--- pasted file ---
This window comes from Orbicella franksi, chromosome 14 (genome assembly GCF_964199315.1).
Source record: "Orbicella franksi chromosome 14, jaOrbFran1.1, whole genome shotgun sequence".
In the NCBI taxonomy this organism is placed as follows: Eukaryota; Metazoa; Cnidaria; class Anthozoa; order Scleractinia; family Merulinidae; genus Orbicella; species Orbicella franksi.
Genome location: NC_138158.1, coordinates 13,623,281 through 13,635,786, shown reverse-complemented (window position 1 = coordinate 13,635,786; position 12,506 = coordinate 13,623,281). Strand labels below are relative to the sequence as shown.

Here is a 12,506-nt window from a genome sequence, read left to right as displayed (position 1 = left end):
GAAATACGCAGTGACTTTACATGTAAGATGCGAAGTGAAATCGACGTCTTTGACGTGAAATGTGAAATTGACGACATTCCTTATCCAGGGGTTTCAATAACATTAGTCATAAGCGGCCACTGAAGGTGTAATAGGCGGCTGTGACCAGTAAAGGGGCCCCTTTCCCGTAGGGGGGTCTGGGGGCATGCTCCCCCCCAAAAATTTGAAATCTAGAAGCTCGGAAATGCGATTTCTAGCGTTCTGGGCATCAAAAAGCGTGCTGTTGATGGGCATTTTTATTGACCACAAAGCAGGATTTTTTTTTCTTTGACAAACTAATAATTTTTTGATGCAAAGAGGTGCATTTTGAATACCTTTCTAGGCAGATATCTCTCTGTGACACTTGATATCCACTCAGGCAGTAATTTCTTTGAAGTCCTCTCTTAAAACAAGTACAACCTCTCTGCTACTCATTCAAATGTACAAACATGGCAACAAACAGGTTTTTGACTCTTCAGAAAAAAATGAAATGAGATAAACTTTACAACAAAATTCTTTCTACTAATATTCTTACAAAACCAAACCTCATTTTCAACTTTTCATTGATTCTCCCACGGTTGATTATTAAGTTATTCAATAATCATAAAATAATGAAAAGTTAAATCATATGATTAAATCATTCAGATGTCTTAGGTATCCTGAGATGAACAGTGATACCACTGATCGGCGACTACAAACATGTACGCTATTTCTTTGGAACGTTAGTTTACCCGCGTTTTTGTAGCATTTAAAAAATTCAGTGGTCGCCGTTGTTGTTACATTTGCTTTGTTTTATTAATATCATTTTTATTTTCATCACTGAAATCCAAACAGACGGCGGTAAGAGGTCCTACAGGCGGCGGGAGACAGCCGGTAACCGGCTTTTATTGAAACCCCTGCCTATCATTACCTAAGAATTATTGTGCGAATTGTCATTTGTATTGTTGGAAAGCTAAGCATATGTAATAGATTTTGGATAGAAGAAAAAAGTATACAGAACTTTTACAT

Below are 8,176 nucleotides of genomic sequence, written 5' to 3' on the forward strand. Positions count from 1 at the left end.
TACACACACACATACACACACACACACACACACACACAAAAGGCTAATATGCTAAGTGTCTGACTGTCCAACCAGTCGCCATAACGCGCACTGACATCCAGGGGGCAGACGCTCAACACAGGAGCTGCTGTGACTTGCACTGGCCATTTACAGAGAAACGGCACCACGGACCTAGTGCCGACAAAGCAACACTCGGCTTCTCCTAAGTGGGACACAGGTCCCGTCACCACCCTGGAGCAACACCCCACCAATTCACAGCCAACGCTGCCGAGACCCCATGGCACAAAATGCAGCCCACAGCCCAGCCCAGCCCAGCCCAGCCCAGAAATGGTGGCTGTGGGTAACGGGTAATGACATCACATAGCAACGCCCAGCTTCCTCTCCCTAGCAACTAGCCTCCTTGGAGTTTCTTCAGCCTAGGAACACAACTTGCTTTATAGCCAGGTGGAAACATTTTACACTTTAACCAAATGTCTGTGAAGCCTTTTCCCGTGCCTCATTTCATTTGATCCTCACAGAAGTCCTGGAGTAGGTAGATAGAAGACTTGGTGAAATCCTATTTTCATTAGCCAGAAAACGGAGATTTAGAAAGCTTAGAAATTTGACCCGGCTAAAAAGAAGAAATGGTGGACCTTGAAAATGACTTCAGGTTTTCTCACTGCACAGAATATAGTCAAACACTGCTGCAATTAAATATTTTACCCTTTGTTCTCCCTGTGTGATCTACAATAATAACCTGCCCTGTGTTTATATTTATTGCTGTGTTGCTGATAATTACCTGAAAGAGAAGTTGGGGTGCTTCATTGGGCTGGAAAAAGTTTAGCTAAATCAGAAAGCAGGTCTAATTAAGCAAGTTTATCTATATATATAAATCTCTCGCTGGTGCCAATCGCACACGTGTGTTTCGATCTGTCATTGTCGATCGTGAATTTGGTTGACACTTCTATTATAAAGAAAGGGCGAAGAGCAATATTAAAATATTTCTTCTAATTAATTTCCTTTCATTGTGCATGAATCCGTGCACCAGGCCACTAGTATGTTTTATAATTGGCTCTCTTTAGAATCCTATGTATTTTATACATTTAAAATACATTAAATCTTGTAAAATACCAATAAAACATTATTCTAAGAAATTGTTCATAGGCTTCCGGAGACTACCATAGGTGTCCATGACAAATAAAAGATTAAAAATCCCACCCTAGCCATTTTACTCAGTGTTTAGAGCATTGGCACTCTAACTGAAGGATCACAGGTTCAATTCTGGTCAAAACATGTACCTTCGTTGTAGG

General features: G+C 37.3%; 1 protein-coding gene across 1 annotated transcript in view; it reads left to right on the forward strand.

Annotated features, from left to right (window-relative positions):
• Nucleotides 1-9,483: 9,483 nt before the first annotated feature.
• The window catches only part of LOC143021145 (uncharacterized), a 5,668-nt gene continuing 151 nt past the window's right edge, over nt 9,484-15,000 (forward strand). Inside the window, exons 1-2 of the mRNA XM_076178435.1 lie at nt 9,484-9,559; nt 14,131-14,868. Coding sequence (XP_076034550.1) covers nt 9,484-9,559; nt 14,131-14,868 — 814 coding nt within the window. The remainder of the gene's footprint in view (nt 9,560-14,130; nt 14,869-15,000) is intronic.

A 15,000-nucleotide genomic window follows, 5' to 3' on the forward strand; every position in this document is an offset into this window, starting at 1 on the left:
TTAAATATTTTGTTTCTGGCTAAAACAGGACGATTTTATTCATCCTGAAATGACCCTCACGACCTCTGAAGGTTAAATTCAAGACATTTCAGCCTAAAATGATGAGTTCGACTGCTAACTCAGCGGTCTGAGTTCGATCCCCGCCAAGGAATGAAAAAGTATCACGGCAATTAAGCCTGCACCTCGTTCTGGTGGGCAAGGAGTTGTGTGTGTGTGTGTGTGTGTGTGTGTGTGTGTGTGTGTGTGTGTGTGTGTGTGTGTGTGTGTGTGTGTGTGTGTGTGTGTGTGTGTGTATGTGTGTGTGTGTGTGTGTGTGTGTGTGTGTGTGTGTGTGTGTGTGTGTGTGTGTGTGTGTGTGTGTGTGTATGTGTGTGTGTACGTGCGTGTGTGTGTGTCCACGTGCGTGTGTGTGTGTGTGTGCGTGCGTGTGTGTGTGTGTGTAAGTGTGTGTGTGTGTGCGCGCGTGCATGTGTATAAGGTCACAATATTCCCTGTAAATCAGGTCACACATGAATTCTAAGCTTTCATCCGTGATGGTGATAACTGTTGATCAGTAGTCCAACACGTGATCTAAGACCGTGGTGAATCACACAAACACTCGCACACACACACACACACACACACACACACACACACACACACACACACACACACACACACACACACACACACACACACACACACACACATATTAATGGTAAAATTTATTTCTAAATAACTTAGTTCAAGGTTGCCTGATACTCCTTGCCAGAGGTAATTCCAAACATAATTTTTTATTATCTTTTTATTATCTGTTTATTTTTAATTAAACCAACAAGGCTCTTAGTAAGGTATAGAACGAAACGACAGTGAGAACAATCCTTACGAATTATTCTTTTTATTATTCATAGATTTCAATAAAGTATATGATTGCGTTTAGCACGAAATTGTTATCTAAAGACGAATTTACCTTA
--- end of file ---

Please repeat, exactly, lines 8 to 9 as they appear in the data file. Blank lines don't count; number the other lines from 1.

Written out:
TACACACACACATACACACACACACACACACACACACAAAAGGCTAATATGCTAAGTGTCTGACTGTCCAACCAGTCGCCATAACGCGCACTGACATCCAGGGGGCAGACGCTCAACACAGGAGCTGCTGTGACTTGCACTGGCCATTTACAGAGAAACGGCACCACGGACCTAGTGCCGACAAAGCAACACTCGGCTTCTCCTAAGTGGGACACAGGTCCCGTCACCACCCTGGAGCAACACCCCACCAATTCACAGCCAACGCTGCCGAGACCCCATGGCACAAAATGCAGCCCACAGCCCAGCCCAGCCCAGCCCAGCCCAGAAATGGTGGCTGTGGGTAACGGGTAATGACATCACATAGCAACGCCCAGCTTCCTCTCCCTAGCAACTAGCCTCCTTGGAGTTTCTTCAGCCTAGGAACACAACTTGCTTTATAGCCAGGTGGAAACATTTTACACTTTAACCAAATGTCTGTGAAGCCTTTTCCCGTGCCTCATTTCATTTGATCCTCACAGAAGTCCTGGAGTAGGTAGATAGAAGACTTGGTGAAATCCTATTTTCATTAGCCAGAAAACGGAGATTTAGAAAGCTTAGAAATTTGACCCGGCTAAAAAGAAGAAATGGTGGACCTTGAAAATGACTTCAGGTTTTCTCACTGCACAGAATATAGTCAAACACTGCTGCAATTAAATATTTTACCCTTTGTTCTCCCTGTGTGATCTACAATAATAACCTGCCCTGTGTTTATATTTATTGCTGTGTTGCTGATAATTACCTGAAAGAGAAGTTGGGGTGCTTCATTGGGCTGGAAAAAGTTTAGCTAAATCAGAAAGCAGGTCTAATTAAGCAAGTTTATCTATATATATAAATCTCTCGCTGGTGCCAATCGCACACGTGTGTTTCGATCTGTCATTGTCGATCGTGAATTTGGTTGACACTTCTATTATAAAGAAAGGGCGAAGAGCAATATTAAAATATTTCTTCTAATTAATTTCCTTTCATTGTGCATGAATCCGTGCACCAGGCCACTAGTATGTTTTATAATTGGCTCTCTTTAGAATCCTATGTATTTTATACATTTAAAATACATTAAATCTTGTAAAATACCAATAAAACATTATTCTAAGAAATTGTTCATAGGCTTCCGGAGACTACCATAGGTGTCCATGACAAATAAAAGATTAAAAATCCCACCCTAGCCATTTTACTCAGTGTTTAGAGCATTGGCACTCTAACTGAAGGATCACAGGTTCAATTCTGGTCAAAACATGTACCTTCGTTGTAGG

General features: G+C 37.3%; 1 protein-coding gene across 1 annotated transcript in view; it reads left to right on the forward strand.